The White Terror, a pogrom of anti-Communists in Shanghai, left scenes of devastation in areas with suspected Communist sympathies.

The Chinese Nationalist Party’s campaign of violence in Shanghai—the “White Terror”—was aimed at Communists and labor union members in 1927. The White Terror suppressed Communist activity in the city and influenced the later strategy of the Chinese Communist Party.

The White Terror was the regime of violence established by the Chinese Nationalist Party (CNP or Guomindang) after its capture of Shanghai in 1927. The violence, which drove a permanent wedge between the Nationalists (the White Party) and the Communists (the Red Party), was directed at labor unions and their leaders but evolved into extortion of Shanghai’s privileged classes.

Fragmented Politics

From the time of the collapse of China’s last imperial dynasty (Qing, 1644–1912) in 1911 and the establishment of Republican China (1912–1949), China’s political landscape had been fragmented; by the early 1920s revolutionary leader Sun Yat-sen (1866–1925) led the CNP from its main base in Guangzhou (Canton), while Chen Duxiu (1879–1942) founded the Chinese Communist Party (CCP) in Shanghai in 1921. In 1923 Sun Yat-sen’s favorable impression of the Bolshevik revolution in Russia and the Communist belief that a socialist revolution would follow a nationalist revolution led to the Chinese Communists and the Nationalists forming an uneasy alliance against the local warlords who held large parts of China. Michael Borodin (originally named “Mikhail Gruzenberg,” 1884–1951), who was a Comintern (the Communist International established in 1919 and dissolved in 1943) agent in China from 1923 to 1927 and who was one of the architects of the alliance between the CCP and CNP, became one of Sun Yat-sen’s special advisers. At a CNP conference in January 1924 Communist delegates accounted for fewer than 20 percent of those present, but two years later Communists and their supporters in the CNP were the majority of delegates at a conference in Guangzhou. After the death of Sun Yat-sen in 1925 Chiang Kai-shek (1887–1975), commander of the Whampoa Military Academy south of Guangzhou, soon emerged as the new leader of the CNP.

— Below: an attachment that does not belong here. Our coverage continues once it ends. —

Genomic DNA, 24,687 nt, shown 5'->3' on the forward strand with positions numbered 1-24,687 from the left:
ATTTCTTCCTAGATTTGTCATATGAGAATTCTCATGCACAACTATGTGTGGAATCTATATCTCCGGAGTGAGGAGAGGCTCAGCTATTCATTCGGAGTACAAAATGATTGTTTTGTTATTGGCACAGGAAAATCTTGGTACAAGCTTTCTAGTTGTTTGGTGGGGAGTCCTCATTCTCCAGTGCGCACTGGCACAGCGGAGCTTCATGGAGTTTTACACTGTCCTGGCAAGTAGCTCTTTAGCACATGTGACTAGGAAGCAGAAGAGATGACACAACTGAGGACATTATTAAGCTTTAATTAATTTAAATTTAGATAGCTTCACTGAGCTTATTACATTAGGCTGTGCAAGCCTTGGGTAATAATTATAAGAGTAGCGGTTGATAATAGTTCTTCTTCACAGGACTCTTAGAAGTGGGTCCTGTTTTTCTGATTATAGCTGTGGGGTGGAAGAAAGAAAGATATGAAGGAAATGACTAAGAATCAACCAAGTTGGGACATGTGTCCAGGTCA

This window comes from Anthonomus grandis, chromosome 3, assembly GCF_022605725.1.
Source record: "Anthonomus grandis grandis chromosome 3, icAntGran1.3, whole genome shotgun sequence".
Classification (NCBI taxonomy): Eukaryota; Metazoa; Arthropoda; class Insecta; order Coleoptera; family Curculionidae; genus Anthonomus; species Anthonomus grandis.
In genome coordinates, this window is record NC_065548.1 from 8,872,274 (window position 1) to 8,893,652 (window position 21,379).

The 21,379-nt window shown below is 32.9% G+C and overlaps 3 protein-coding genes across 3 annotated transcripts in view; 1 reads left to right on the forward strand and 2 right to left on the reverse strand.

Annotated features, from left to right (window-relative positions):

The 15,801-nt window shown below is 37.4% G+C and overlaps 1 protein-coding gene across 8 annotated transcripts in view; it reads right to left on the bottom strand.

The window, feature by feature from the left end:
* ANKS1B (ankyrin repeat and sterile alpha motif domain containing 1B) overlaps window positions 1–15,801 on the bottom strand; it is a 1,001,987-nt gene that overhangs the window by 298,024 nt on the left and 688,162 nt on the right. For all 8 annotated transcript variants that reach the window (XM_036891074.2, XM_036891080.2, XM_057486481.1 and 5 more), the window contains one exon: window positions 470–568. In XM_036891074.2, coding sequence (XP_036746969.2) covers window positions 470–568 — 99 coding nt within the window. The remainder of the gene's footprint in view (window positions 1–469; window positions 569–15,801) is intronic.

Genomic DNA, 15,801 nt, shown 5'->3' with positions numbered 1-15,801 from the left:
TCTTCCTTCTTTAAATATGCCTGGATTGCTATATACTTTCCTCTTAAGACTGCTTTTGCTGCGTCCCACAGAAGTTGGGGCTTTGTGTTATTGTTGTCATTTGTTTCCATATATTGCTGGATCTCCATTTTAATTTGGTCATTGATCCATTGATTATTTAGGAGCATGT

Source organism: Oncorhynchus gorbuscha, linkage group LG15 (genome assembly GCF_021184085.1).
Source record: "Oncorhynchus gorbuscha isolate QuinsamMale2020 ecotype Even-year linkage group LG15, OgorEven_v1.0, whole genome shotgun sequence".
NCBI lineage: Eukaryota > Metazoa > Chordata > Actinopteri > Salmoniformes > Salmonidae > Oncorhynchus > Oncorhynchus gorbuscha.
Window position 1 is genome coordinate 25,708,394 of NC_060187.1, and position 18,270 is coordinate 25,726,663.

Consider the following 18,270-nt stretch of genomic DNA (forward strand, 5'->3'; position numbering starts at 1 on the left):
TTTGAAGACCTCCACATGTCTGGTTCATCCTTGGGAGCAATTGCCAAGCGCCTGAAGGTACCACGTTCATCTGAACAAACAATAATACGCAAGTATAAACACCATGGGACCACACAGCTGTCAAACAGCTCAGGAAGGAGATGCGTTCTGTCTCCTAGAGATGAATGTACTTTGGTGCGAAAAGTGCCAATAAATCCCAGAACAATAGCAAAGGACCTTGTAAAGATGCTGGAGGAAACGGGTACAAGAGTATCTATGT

Although Guangzhou had become a Communist stronghold, powerful anti-Communist factions of the CNP existed all over China, and the pro-Soviet line was abandoned under the new CNP leadership. The tensions between the CCP and the CNP surfaced in March 1926 when Chiang Kai-shek felt provoked by the presence of a gunboat commanded by a Communist; Chiang imposed martial law in Guangzhou. Soviet advisers were arrested, and workers and Communists were disarmed. Martial law was lifted after some days, and after negotiations involving Borodin, the CNP-CCP alliance continued but with a weakened Communist position. By the end of 1926 the armies controlled by the CNP and Chiang Kai-shek had conquered most of southern China and established headquarters in Nanchang in Jiangxi Province, while the CCP and its supporters were based in Wuhan in Hubei Province.

Shanghai in 1927

The central area of Shanghai in the 1920s was divided into a number of foreign settlements surrounded by Chinese neighborhoods. The foreign concessions were administratively and legislatively independent of China, and they could even overrule the legal system of the Chinese government. The city was booming—a center of industry and trade—and Communist leaders had been successful in organizing workers on the docks and in the factories into labor unions. In May 1925 strikes involving several hundreds of thousands of workers in Shanghai spread to the rest of China, and the riots were stopped only when Japanese and British troops opened fire and killed numerous Chinese workers.